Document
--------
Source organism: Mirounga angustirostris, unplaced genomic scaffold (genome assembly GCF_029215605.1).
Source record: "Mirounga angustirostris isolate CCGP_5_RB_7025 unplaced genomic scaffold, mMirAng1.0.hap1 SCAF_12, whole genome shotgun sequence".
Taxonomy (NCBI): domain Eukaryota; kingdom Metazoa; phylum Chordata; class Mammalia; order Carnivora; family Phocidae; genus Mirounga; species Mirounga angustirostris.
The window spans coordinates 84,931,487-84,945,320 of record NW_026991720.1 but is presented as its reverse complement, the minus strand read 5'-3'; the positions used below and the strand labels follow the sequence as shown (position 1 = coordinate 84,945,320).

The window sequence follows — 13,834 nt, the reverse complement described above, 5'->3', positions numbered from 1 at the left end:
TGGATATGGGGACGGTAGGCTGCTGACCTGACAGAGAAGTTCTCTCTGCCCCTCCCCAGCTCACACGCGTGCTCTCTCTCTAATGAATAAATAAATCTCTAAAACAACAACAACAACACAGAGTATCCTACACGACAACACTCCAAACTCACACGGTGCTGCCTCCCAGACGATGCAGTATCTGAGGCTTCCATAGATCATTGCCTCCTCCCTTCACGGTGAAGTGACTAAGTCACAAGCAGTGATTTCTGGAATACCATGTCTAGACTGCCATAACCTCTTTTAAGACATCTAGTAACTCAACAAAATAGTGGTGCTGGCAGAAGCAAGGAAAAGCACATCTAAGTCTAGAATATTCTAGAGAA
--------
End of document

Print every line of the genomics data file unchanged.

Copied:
Source organism: Mirounga angustirostris, unplaced genomic scaffold (genome assembly GCF_029215605.1).
Source record: "Mirounga angustirostris isolate CCGP_5_RB_7025 unplaced genomic scaffold, mMirAng1.0.hap1 SCAF_12, whole genome shotgun sequence".
Taxonomy (NCBI): domain Eukaryota; kingdom Metazoa; phylum Chordata; class Mammalia; order Carnivora; family Phocidae; genus Mirounga; species Mirounga angustirostris.
The window spans coordinates 84,931,487-84,945,320 of record NW_026991720.1 but is presented as its reverse complement, the minus strand read 5'-3'; the positions used below and the strand labels follow the sequence as shown (position 1 = coordinate 84,945,320).

The window sequence follows — 13,834 nt, the reverse complement described above, 5'->3', positions numbered from 1 at the left end:
TGGATATGGGGACGGTAGGCTGCTGACCTGACAGAGAAGTTCTCTCTGCCCCTCCCCAGCTCACACGCGTGCTCTCTCTCTAATGAATAAATAAATCTCTAAAACAACAACAACAACACAGAGTATCCTACACGACAACACTCCAAACTCACACGGTGCTGCCTCCCAGACGATGCAGTATCTGAGGCTTCCATAGATCATTGCCTCCTCCCTTCACGGTGAAGTGACTAAGTCACAAGCAGTGATTTCTGGAATACCATGTCTAGACTGCCATAACCTCTTTTAAGACATCTAGTAACTCAACAAAATAGTGGTGCTGGCAGAAGCAAGGAAAAGCACATCTAAGTCTAGAATATTCTAGAGAA